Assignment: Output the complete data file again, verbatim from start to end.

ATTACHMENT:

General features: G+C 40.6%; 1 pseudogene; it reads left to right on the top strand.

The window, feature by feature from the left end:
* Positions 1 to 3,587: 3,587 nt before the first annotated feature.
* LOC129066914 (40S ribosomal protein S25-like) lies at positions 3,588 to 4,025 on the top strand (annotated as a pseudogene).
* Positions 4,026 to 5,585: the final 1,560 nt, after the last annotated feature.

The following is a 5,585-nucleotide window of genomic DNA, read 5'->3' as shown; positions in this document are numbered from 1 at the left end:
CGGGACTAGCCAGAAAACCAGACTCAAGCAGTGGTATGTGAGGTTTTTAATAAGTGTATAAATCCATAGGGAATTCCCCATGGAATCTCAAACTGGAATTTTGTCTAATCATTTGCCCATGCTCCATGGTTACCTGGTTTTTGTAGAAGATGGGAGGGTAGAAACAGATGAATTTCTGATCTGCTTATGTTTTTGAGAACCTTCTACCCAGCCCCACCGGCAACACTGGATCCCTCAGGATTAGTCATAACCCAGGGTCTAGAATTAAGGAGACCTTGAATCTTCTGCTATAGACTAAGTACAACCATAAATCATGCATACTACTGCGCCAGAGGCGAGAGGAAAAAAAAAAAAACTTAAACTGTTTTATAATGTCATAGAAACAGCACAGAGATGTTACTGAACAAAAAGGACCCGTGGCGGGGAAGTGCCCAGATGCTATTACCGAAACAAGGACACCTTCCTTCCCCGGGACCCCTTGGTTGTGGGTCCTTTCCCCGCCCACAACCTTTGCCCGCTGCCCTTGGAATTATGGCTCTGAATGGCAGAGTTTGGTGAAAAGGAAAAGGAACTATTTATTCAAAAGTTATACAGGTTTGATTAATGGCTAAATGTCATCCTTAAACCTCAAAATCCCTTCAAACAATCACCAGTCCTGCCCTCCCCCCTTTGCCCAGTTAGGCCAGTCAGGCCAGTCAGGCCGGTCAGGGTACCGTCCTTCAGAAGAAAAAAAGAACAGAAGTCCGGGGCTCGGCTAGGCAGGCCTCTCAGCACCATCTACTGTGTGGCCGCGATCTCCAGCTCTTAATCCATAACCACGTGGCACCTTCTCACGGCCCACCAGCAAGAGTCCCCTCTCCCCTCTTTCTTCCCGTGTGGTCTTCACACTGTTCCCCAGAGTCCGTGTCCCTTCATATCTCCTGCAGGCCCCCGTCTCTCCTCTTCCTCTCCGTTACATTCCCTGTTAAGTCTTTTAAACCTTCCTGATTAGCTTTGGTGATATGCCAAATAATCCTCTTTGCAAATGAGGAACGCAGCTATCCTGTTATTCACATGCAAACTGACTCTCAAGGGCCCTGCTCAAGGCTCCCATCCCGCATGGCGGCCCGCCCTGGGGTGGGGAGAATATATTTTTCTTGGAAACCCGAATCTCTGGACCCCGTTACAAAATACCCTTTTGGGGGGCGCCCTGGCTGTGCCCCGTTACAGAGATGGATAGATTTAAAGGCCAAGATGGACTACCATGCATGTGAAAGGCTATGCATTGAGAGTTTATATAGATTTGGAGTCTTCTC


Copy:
General features: G+C 40.6%; 1 pseudogene; it reads left to right on the top strand.

The window, feature by feature from the left end:
* Positions 1 to 3,587: 3,587 nt before the first annotated feature.
* LOC129066914 (40S ribosomal protein S25-like) lies at positions 3,588 to 4,025 on the top strand (annotated as a pseudogene).
* Positions 4,026 to 5,585: the final 1,560 nt, after the last annotated feature.

The following is a 5,585-nucleotide window of genomic DNA, read 5'->3' as shown; positions in this document are numbered from 1 at the left end:
CGGGACTAGCCAGAAAACCAGACTCAAGCAGTGGTATGTGAGGTTTTTAATAAGTGTATAAATCCATAGGGAATTCCCCATGGAATCTCAAACTGGAATTTTGTCTAATCATTTGCCCATGCTCCATGGTTACCTGGTTTTTGTAGAAGATGGGAGGGTAGAAACAGATGAATTTCTGATCTGCTTATGTTTTTGAGAACCTTCTACCCAGCCCCACCGGCAACACTGGATCCCTCAGGATTAGTCATAACCCAGGGTCTAGAATTAAGGAGACCTTGAATCTTCTGCTATAGACTAAGTACAACCATAAATCATGCATACTACTGCGCCAGAGGCGAGAGGAAAAAAAAAAAAACTTAAACTGTTTTATAATGTCATAGAAACAGCACAGAGATGTTACTGAACAAAAAGGACCCGTGGCGGGGAAGTGCCCAGATGCTATTACCGAAACAAGGACACCTTCCTTCCCCGGGACCCCTTGGTTGTGGGTCCTTTCCCCGCCCACAACCTTTGCCCGCTGCCCTTGGAATTATGGCTCTGAATGGCAGAGTTTGGTGAAAAGGAAAAGGAACTATTTATTCAAAAGTTATACAGGTTTGATTAATGGCTAAATGTCATCCTTAAACCTCAAAATCCCTTCAAACAATCACCAGTCCTGCCCTCCCCCCTTTGCCCAGTTAGGCCAGTCAGGCCAGTCAGGCCGGTCAGGGTACCGTCCTTCAGAAGAAAAAAAGAACAGAAGTCCGGGGCTCGGCTAGGCAGGCCTCTCAGCACCATCTACTGTGTGGCCGCGATCTCCAGCTCTTAATCCATAACCACGTGGCACCTTCTCACGGCCCACCAGCAAGAGTCCCCTCTCCCCTCTTTCTTCCCGTGTGGTCTTCACACTGTTCCCCAGAGTCCGTGTCCCTTCATATCTCCTGCAGGCCCCCGTCTCTCCTCTTCCTCTCCGTTACATTCCCTGTTAAGTCTTTTAAACCTTCCTGATTAGCTTTGGTGATATGCCAAATAATCCTCTTTGCAAATGAGGAACGCAGCTATCCTGTTATTCACATGCAAACTGACTCTCAAGGGCCCTGCTCAAGGCTCCCATCCCGCATGGCGGCCCGCCCTGGGGTGGGGAGAATATATTTTTCTTGGAAACCCGAATCTCTGGACCCCGTTACAAAATACCCTTTTGGGGGGCGCCCTGGCTGTGCCCCGTTACAGAGATGGATAGATTTAAAGGCCAAGATGGACTACCATGCATGTGAAAGGCTATGCATTGAGAGTTTATATAGATTTGGAGTCTTCTC